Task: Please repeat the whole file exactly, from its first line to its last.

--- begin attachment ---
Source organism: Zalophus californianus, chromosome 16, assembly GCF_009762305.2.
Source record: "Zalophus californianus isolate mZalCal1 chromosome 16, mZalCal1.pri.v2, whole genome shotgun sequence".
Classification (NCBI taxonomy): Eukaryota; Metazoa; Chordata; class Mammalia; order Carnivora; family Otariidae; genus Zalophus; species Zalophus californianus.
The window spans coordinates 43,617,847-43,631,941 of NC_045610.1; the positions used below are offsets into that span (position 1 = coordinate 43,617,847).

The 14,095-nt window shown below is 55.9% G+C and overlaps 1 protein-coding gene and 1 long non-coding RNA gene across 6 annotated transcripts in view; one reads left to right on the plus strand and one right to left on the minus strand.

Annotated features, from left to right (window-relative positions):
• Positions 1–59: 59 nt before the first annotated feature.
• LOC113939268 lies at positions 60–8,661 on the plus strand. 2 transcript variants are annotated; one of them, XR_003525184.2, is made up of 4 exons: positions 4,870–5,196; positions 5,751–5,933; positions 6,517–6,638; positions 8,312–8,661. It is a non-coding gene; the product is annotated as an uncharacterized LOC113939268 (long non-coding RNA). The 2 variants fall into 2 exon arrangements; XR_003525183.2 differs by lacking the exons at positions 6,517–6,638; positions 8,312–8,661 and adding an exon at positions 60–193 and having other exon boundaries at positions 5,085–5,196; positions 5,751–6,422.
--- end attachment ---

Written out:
Source organism: Zalophus californianus, chromosome 16, assembly GCF_009762305.2.
Source record: "Zalophus californianus isolate mZalCal1 chromosome 16, mZalCal1.pri.v2, whole genome shotgun sequence".
Classification (NCBI taxonomy): Eukaryota; Metazoa; Chordata; class Mammalia; order Carnivora; family Otariidae; genus Zalophus; species Zalophus californianus.
The window spans coordinates 43,617,847-43,631,941 of NC_045610.1; the positions used below are offsets into that span (position 1 = coordinate 43,617,847).

The 14,095-nt window shown below is 55.9% G+C and overlaps 1 protein-coding gene and 1 long non-coding RNA gene across 6 annotated transcripts in view; one reads left to right on the plus strand and one right to left on the minus strand.

Annotated features, from left to right (window-relative positions):
• Positions 1–59: 59 nt before the first annotated feature.
• LOC113939268 lies at positions 60–8,661 on the plus strand. 2 transcript variants are annotated; one of them, XR_003525184.2, is made up of 4 exons: positions 4,870–5,196; positions 5,751–5,933; positions 6,517–6,638; positions 8,312–8,661. It is a non-coding gene; the product is annotated as an uncharacterized LOC113939268 (long non-coding RNA). The 2 variants fall into 2 exon arrangements; XR_003525183.2 differs by lacking the exons at positions 6,517–6,638; positions 8,312–8,661 and adding an exon at positions 60–193 and having other exon boundaries at positions 5,085–5,196; positions 5,751–6,422.